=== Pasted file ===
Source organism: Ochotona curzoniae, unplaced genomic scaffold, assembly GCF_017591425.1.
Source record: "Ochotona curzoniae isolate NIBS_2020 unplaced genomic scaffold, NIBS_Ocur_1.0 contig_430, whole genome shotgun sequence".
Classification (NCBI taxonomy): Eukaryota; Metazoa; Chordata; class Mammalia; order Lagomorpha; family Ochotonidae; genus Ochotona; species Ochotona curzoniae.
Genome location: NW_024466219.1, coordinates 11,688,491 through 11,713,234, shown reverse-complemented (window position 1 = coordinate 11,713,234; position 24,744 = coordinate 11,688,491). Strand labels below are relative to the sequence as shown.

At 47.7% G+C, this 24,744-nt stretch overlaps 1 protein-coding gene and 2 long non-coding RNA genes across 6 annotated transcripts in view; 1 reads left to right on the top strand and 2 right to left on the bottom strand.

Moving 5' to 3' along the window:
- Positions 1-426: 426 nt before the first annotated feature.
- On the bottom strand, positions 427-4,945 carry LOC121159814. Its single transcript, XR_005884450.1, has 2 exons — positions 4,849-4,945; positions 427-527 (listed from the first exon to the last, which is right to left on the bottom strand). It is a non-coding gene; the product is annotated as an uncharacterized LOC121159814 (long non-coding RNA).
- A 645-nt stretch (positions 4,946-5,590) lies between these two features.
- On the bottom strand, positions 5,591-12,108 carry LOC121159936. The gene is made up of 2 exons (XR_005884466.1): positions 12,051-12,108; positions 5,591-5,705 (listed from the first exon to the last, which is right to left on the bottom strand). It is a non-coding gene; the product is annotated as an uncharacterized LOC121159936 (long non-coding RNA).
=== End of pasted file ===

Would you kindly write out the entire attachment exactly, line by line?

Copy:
Source organism: Ochotona curzoniae, unplaced genomic scaffold, assembly GCF_017591425.1.
Source record: "Ochotona curzoniae isolate NIBS_2020 unplaced genomic scaffold, NIBS_Ocur_1.0 contig_430, whole genome shotgun sequence".
Classification (NCBI taxonomy): Eukaryota; Metazoa; Chordata; class Mammalia; order Lagomorpha; family Ochotonidae; genus Ochotona; species Ochotona curzoniae.
Genome location: NW_024466219.1, coordinates 11,688,491 through 11,713,234, shown reverse-complemented (window position 1 = coordinate 11,713,234; position 24,744 = coordinate 11,688,491). Strand labels below are relative to the sequence as shown.

At 47.7% G+C, this 24,744-nt stretch overlaps 1 protein-coding gene and 2 long non-coding RNA genes across 6 annotated transcripts in view; 1 reads left to right on the top strand and 2 right to left on the bottom strand.

Moving 5' to 3' along the window:
- Positions 1-426: 426 nt before the first annotated feature.
- On the bottom strand, positions 427-4,945 carry LOC121159814. Its single transcript, XR_005884450.1, has 2 exons — positions 4,849-4,945; positions 427-527 (listed from the first exon to the last, which is right to left on the bottom strand). It is a non-coding gene; the product is annotated as an uncharacterized LOC121159814 (long non-coding RNA).
- A 645-nt stretch (positions 4,946-5,590) lies between these two features.
- On the bottom strand, positions 5,591-12,108 carry LOC121159936. The gene is made up of 2 exons (XR_005884466.1): positions 12,051-12,108; positions 5,591-5,705 (listed from the first exon to the last, which is right to left on the bottom strand). It is a non-coding gene; the product is annotated as an uncharacterized LOC121159936 (long non-coding RNA).